Whilst driving between Abha and Tanoumah in mid-October 2019 we saw 10 Steppe Eagles with a further 16 on the return journey. Birds seen included immatures, sub-adults and adults and will probably include birds that will stay the winter in the region along with migrants. These sightings were a year later than the ones we saw in 2018 and fit in well with the idea that Steppe Eagle is a long-distance trans-equatorial migrant and unlike many other eagles, the species migrates in large, loose flocks. Individuals leave their breeding grounds for wintering grounds between August and October, returning to breeding areas between January and May. October appears to be the peak month for migrating Steppe Eagles in Saudi Arabia. Like other soaring birds, Steppe Eagles minimize the length of sea crossing and appear to have a loop migration around the Red Sea, arriving via Bab-el-Mandeb Strait (between Yemen and Djibouti) and departing via the Suez, Egypt–Eilat, Israel (the northern end of the Red Sea). This is probably because the prevailing easterly winds between October and April make return migration via Bab-el-Mandeb more difficult. The Steppe Eagle has undergone extremely rapid population declines within all its range. The speed and severity of these declines justified the species being moved to ‘Endangered’ in the 2015 IUCN Red List assessment. Suspected reasons for decline include, habitat loss/ degradation, electrocution on or collision with energy infrastructure, poisoning through herbicides, pesticides and veterinary drugs in food sources, persecution, mortality of juveniles in fires, taking of chicks and disturbance.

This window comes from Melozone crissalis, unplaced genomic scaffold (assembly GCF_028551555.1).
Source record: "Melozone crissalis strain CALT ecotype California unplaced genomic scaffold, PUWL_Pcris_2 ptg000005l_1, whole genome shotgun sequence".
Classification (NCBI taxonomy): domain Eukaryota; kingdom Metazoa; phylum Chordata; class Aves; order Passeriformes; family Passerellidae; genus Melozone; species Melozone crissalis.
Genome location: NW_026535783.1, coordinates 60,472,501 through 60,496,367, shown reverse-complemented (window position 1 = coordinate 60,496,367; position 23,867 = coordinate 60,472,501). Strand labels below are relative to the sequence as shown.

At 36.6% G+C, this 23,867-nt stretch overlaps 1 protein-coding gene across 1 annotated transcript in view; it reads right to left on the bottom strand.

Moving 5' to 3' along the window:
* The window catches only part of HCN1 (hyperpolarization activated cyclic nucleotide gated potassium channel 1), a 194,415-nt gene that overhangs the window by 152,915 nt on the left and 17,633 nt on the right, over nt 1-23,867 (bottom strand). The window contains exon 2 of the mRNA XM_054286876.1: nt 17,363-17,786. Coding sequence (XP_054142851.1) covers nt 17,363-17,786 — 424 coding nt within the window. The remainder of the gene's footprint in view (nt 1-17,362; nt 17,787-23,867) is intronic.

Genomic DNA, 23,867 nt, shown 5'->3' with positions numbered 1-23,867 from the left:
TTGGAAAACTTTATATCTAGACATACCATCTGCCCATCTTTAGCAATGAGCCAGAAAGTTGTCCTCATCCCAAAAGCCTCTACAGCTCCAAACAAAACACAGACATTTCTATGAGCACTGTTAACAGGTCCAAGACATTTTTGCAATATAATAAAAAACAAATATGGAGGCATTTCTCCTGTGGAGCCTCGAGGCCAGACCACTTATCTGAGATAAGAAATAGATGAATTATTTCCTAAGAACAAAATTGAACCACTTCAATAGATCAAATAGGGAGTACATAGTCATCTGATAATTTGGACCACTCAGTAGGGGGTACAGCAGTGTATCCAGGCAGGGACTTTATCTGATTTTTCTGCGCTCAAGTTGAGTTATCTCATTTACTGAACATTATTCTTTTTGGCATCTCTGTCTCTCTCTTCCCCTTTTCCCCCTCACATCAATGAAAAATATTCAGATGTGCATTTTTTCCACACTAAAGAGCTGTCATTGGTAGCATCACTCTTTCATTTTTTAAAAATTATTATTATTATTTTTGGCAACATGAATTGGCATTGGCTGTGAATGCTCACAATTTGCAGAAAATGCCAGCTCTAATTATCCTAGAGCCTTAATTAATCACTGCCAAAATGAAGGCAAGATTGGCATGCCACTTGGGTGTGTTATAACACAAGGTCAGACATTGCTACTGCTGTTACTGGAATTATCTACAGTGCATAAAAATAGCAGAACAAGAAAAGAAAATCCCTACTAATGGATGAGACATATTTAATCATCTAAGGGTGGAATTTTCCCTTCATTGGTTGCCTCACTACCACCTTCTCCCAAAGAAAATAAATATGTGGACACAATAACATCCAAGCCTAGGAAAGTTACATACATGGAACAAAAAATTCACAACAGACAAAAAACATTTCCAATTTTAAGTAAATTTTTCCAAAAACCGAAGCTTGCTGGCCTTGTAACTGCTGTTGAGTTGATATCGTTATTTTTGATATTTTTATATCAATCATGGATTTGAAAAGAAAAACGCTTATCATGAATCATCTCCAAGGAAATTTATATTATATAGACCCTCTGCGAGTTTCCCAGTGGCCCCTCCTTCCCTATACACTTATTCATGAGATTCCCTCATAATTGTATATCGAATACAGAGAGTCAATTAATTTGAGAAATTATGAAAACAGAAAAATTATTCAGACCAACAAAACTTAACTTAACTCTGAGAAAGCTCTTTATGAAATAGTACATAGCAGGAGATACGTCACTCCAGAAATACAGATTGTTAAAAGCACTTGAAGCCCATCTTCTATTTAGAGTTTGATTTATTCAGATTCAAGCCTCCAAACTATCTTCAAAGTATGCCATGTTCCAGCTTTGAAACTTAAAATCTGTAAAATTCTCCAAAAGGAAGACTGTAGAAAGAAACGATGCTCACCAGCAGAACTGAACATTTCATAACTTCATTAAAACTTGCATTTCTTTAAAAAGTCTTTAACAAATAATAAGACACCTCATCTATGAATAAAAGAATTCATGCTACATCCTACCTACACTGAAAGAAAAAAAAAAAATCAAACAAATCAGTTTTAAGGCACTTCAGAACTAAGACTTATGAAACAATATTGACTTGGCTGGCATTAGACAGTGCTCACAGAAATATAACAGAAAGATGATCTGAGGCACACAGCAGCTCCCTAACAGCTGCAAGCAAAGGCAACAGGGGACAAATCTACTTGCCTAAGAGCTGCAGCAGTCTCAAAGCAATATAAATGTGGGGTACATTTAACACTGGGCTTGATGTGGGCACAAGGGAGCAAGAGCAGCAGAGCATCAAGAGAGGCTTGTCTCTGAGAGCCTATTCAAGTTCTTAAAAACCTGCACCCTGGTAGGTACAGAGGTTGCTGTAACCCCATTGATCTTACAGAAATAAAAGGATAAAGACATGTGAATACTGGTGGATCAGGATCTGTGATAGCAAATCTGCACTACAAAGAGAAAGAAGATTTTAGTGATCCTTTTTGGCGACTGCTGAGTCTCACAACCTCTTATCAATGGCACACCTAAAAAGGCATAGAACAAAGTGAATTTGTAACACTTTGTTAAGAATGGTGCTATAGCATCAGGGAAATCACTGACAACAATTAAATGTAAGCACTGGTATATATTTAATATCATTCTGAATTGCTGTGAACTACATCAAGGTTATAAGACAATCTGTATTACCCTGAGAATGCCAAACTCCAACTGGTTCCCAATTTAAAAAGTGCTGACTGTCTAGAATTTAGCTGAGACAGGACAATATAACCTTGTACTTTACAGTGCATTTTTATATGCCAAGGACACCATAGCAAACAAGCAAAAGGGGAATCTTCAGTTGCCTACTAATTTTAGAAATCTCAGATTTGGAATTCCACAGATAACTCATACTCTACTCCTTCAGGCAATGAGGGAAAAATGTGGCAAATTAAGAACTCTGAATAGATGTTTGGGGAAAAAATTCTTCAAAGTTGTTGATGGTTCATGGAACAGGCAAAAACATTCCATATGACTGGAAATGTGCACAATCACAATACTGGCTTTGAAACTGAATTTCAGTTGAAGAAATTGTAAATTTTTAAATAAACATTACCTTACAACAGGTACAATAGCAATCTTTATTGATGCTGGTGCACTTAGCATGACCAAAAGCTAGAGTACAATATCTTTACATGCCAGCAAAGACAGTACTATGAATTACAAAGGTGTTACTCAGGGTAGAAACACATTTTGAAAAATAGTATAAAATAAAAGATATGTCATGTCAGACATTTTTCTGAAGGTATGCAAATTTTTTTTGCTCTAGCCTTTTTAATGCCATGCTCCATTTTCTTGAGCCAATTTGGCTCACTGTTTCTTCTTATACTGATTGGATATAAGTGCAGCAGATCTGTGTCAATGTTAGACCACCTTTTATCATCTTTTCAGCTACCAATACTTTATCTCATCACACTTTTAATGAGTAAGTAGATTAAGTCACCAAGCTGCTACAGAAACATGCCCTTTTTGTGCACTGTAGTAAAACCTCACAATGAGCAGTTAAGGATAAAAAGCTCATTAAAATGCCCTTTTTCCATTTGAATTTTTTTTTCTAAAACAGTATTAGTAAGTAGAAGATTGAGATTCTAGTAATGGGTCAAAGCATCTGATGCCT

Steppe Eagle

Steppe Eagle

Steppe Eagle

Steppe Eagle

Steppe Eagle

Steppe Eagle

5 Nov 2019

Arabian Spotted Eagle Owls - Abha

Whilst in Abha in mid-October, Phil Roberts and I spent almost the entire night out looking for owls and managed to see and photograph a couple of Arabian Spotted Eagle-owl. One was perched on some overhead lines and the second on a high man made wall. Recent papers have suggested the species should be split form African Spotted Eagle Owl due to call and plumage differences and as the subspecies in Arabia is an endemic. The species is not rare in the southwest highlands but it is difficult to locate. Birds are resident near the Red Sea coast north to Jeddah and can be seen in the Tihamah and Asir areas including Najran and Hejaz north to Taif. 
Arabian Spotted Eagle Owl

Arabian Spotted Eagle Owl

Arabian Spotted Eagle Owl

Arabian Spotted Eagle Owl

Arabian Spotted Eagle Owl

Arabian Spotted Eagle Owl

Arabian Spotted Eagle Owl

3 Nov 2019

Arabian Tree Frog – Talea Valley